As I reflect on this month’s spiritual theme of beloved community, I find myself circling back to what prevents us from being in beloved community. There are personal or individual factors: pride, ego, experiences of hurt and trauma, what we have been taught and what has been reinforced. Even harder are the larger social and cultural factors: binary thinking like us and them; conflict defined as bad, so we don’t learn how to transform it; laws, rules and norms that perpetuate the belief that only some of us are worthy.
Universalism is a faith tradition that rejected the idea of unworthiness centuries ago. Unitarian Universalism today is a faith tradition that calls us to dismantle the supremacy in ourselves and in our culture and institutions. Supremacy is the assertion that some parts of us are better than others based on race, gender, gender identity, body size or type, sexual orientation, ability, gender expression–the many ways that we discriminate.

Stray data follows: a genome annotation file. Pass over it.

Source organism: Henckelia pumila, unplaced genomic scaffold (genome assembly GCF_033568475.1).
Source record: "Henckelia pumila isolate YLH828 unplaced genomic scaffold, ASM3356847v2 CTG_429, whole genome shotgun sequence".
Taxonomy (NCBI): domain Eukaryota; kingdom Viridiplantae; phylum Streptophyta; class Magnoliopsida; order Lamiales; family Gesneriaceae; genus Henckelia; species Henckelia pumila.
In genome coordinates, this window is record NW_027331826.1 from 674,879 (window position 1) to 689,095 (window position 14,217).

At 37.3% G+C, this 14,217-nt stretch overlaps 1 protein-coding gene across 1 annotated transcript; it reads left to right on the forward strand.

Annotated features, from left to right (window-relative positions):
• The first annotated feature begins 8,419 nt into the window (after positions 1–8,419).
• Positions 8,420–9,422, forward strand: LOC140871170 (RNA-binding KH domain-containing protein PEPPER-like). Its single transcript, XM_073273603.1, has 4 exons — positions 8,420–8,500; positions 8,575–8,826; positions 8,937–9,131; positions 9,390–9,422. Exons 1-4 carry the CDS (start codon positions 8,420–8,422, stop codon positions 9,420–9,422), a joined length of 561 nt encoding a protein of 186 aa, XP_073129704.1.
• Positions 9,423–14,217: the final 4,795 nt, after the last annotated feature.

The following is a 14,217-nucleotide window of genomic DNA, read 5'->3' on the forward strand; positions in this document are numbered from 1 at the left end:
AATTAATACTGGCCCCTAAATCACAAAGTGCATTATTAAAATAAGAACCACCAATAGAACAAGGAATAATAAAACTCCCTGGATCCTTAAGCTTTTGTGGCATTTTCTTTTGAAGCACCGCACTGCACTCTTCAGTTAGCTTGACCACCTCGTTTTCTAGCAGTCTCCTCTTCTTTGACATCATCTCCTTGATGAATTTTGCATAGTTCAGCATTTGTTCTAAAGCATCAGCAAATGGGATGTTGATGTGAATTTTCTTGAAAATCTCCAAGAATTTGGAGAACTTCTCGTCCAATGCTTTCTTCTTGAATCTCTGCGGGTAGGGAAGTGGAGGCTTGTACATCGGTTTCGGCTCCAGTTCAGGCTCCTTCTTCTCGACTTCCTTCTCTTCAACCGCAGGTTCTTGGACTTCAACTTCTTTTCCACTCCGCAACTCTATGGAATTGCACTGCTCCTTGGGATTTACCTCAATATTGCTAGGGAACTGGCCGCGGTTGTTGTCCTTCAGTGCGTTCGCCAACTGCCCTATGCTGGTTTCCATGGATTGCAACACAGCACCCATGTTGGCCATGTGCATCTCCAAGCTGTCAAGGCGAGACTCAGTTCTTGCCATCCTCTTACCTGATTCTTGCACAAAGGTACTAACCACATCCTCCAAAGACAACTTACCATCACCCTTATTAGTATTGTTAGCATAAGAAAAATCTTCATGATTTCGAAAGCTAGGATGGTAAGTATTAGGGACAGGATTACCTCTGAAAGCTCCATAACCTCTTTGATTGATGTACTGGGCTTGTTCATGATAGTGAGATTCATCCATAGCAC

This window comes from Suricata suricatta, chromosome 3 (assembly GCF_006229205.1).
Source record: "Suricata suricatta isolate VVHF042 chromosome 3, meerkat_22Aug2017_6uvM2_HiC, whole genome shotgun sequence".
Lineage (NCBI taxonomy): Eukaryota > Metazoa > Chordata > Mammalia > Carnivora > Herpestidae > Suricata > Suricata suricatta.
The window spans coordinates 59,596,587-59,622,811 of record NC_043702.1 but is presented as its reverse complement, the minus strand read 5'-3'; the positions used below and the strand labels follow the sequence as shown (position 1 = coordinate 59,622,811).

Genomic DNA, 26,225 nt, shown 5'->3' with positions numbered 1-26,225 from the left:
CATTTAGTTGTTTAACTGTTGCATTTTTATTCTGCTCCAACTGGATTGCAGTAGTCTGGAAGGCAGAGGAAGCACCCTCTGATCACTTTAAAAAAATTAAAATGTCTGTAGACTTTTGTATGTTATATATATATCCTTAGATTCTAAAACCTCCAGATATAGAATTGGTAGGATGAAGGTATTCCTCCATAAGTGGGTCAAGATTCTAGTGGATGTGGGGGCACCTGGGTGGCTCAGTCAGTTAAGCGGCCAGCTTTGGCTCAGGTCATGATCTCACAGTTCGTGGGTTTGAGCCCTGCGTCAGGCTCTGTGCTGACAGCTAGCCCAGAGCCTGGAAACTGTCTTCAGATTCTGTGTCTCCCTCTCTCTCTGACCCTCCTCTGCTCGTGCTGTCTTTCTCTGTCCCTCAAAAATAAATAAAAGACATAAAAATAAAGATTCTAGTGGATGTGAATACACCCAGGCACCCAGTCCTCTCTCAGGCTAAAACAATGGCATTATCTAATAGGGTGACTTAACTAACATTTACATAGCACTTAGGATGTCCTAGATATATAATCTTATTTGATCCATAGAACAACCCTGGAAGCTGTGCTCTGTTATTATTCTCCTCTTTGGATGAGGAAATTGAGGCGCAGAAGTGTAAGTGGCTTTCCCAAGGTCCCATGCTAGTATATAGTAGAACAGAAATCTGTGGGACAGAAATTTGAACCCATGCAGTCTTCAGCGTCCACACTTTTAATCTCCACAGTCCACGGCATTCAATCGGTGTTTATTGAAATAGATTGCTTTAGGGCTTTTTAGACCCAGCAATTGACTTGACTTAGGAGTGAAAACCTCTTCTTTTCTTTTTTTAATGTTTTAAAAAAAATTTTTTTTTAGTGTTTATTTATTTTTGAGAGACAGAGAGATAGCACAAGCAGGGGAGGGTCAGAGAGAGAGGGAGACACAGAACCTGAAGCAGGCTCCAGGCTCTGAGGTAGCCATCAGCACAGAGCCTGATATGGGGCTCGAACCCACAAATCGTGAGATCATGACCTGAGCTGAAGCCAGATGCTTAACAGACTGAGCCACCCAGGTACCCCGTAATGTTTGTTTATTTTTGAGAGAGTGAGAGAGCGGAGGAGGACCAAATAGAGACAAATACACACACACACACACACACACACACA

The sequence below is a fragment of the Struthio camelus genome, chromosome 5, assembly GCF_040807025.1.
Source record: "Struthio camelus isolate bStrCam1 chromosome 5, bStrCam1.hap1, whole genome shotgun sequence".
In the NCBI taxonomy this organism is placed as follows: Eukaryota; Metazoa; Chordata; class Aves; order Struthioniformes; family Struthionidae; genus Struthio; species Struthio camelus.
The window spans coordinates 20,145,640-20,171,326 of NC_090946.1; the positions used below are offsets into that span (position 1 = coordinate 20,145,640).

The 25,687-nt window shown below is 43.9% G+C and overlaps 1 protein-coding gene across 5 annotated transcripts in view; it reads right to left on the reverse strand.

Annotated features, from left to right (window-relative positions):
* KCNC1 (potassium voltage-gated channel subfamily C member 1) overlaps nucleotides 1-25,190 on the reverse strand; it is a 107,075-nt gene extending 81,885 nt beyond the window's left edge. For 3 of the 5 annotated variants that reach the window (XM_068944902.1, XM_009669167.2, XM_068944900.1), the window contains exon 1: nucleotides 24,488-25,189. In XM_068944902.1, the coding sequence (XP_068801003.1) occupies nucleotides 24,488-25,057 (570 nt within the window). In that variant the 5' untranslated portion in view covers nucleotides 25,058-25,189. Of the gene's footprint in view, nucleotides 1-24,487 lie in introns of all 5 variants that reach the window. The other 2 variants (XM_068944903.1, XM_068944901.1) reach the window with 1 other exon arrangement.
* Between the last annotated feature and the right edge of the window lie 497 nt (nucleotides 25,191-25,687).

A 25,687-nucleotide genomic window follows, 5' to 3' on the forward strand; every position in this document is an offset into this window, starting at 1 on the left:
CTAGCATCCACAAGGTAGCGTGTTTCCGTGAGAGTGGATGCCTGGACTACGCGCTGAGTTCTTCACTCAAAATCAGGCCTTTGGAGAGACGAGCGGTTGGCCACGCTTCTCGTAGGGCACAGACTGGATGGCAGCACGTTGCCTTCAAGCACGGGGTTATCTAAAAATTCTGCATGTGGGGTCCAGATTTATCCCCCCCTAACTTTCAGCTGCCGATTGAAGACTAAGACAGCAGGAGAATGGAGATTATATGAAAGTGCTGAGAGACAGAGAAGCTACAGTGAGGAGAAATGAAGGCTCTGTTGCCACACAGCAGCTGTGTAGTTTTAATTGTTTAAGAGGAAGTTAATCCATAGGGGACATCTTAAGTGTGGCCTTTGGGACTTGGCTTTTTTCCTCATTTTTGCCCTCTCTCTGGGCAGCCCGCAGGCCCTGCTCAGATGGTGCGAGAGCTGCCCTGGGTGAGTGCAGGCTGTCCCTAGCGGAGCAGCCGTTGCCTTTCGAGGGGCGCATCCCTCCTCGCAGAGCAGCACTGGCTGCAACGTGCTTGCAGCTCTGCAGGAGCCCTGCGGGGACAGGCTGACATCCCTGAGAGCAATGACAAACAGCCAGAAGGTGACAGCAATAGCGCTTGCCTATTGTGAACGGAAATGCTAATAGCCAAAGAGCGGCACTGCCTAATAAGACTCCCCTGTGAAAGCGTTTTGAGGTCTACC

Bridging the differences and divides is what Rev. Dr. Martin Luther King, Jr. named building the beloved community. It’s the work of deepening our spirituality, the work of spiritually grounded justice, and the work of faith communities like ours. It’s our work. (You can access last Sunday’s service on “Together and Different” here.)
In our work we will not be perfect, and we must keep trying, growing and learning. That’s our work, too.
During this time of so many challenges on the national stage, I was moved by this version of America, The Beautiful. It is more inclusive, and not quite as inclusive as we aspire to be. By using the words “sisterhood” and “brotherhood” it suggests a gender binary that isn’t true. Trying, not perfect. And that’s our work, too.
Wishing you many blessings in your week.